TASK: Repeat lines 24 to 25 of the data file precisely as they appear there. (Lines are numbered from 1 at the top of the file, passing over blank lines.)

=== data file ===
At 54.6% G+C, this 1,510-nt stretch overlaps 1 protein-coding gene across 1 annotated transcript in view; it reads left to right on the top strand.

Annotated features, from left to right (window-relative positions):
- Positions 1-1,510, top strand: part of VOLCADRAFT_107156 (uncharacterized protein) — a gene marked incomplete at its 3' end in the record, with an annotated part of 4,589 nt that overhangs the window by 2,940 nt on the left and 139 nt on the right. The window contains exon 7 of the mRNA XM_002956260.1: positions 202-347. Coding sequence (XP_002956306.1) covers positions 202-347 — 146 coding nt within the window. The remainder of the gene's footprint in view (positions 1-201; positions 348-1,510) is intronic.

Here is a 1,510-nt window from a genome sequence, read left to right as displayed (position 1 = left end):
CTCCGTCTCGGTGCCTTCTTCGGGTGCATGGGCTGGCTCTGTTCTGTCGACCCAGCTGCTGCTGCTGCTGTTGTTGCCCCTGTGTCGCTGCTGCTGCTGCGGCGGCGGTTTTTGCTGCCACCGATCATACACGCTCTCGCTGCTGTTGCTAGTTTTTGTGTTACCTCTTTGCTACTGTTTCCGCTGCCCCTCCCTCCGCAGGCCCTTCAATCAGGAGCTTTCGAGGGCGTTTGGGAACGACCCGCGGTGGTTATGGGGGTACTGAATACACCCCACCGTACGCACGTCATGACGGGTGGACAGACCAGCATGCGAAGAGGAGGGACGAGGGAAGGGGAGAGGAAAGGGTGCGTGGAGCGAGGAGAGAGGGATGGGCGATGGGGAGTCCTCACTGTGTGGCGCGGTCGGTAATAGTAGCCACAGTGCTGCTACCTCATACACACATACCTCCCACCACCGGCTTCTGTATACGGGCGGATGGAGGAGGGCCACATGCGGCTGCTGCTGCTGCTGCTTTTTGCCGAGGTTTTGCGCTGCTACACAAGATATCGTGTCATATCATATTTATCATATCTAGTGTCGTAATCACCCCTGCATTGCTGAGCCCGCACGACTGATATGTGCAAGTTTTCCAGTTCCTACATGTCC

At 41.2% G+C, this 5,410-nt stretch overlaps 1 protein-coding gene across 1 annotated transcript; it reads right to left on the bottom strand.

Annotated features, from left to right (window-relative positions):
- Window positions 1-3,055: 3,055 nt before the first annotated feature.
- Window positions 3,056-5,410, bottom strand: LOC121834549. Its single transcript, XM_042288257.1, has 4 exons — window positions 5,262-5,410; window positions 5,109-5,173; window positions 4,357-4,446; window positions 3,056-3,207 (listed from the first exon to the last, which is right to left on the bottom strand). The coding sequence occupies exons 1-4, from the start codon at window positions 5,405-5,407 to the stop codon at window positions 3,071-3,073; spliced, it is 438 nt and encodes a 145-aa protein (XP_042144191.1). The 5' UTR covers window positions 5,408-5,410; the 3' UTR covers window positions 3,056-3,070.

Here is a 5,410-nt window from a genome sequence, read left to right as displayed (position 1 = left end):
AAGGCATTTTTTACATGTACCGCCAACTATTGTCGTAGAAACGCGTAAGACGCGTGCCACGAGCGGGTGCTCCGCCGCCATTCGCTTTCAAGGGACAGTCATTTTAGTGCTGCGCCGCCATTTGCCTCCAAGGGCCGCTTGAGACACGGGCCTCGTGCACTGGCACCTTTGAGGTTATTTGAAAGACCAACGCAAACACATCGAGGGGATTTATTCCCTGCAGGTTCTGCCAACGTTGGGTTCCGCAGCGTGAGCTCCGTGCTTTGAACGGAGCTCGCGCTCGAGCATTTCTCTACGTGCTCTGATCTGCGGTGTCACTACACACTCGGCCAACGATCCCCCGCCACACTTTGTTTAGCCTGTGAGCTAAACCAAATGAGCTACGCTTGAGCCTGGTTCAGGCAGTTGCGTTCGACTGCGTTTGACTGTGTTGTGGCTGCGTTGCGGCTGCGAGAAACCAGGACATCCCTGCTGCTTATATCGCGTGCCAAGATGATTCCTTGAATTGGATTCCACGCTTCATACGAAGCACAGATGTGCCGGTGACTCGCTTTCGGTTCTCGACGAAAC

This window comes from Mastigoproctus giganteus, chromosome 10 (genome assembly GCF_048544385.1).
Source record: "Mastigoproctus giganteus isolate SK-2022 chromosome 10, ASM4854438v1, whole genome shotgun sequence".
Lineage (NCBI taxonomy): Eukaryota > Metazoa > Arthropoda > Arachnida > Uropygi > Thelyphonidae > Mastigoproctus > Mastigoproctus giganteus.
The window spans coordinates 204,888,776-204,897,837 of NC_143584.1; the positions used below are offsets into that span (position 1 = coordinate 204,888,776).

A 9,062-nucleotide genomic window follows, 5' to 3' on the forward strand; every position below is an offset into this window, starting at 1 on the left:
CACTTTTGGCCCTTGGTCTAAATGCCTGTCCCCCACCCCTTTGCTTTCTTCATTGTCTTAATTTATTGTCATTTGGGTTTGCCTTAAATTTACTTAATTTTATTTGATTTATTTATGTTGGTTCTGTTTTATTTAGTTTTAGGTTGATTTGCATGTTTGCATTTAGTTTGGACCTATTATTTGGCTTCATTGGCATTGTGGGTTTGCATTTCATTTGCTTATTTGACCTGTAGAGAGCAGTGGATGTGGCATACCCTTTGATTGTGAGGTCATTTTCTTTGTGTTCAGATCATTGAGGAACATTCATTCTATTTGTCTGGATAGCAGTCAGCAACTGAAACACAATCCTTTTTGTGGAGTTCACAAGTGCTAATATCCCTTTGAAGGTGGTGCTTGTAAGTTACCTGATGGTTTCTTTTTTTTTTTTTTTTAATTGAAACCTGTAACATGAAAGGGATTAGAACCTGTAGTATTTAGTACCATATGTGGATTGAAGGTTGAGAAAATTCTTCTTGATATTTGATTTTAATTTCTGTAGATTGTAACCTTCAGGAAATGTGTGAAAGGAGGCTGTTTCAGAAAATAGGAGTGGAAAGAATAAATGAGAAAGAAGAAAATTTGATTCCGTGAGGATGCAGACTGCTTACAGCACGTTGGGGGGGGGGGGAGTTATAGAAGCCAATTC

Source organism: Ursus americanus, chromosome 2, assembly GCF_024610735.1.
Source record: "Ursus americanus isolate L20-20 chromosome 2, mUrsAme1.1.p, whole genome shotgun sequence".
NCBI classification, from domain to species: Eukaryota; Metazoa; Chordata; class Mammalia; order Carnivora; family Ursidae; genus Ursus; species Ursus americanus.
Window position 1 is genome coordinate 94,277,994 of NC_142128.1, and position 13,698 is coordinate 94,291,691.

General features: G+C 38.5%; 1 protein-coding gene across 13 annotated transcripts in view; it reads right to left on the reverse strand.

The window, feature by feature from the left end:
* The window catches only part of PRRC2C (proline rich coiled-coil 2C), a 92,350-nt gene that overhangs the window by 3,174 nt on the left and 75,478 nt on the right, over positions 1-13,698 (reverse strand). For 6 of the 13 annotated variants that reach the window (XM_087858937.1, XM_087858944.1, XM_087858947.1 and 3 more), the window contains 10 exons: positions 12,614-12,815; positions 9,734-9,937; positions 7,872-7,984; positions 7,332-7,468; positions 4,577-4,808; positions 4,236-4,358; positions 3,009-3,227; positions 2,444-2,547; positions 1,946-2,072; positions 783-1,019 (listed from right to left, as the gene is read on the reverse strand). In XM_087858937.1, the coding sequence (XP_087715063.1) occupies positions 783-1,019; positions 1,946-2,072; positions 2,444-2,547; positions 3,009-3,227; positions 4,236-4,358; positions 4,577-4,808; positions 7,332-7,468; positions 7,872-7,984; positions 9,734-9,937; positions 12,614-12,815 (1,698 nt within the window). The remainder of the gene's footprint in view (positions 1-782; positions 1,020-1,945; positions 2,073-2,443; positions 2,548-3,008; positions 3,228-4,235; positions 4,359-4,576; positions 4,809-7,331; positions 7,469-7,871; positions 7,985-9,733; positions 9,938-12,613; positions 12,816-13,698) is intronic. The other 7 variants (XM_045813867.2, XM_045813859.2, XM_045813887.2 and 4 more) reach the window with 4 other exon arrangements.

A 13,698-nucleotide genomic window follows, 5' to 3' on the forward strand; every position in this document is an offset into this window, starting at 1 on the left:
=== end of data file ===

* The window catches only part of PRRC2C (proline rich coiled-coil 2C), a 92,350-nt gene that overhangs the window by 3,174 nt on the left and 75,478 nt on the right, over positions 1-13,698 (reverse strand). For 6 of the 13 annotated variants that reach the window (XM_087858937.1, XM_087858944.1, XM_087858947.1 and 3 more), the window contains 10 exons: positions 12,614-12,815; positions 9,734-9,937; positions 7,872-7,984; positions 7,332-7,468; positions 4,577-4,808; positions 4,236-4,358; positions 3,009-3,227; positions 2,444-2,547; positions 1,946-2,072; positions 783-1,019 (listed from right to left, as the gene is read on the reverse strand). In XM_087858937.1, the coding sequence (XP_087715063.1) occupies positions 783-1,019; positions 1,946-2,072; positions 2,444-2,547; positions 3,009-3,227; positions 4,236-4,358; positions 4,577-4,808; positions 7,332-7,468; positions 7,872-7,984; positions 9,734-9,937; positions 12,614-12,815 (1,698 nt within the window). The remainder of the gene's footprint in view (positions 1-782; positions 1,020-1,945; positions 2,073-2,443; positions 2,548-3,008; positions 3,228-4,235; positions 4,359-4,576; positions 4,809-7,331; positions 7,469-7,871; positions 7,985-9,733; positions 9,938-12,613; positions 12,816-13,698) is intronic. The other 7 variants (XM_045813867.2, XM_045813859.2, XM_045813887.2 and 4 more) reach the window with 4 other exon arrangements.

A 13,698-nucleotide genomic window follows, 5' to 3' on the forward strand; every position in this document is an offset into this window, starting at 1 on the left: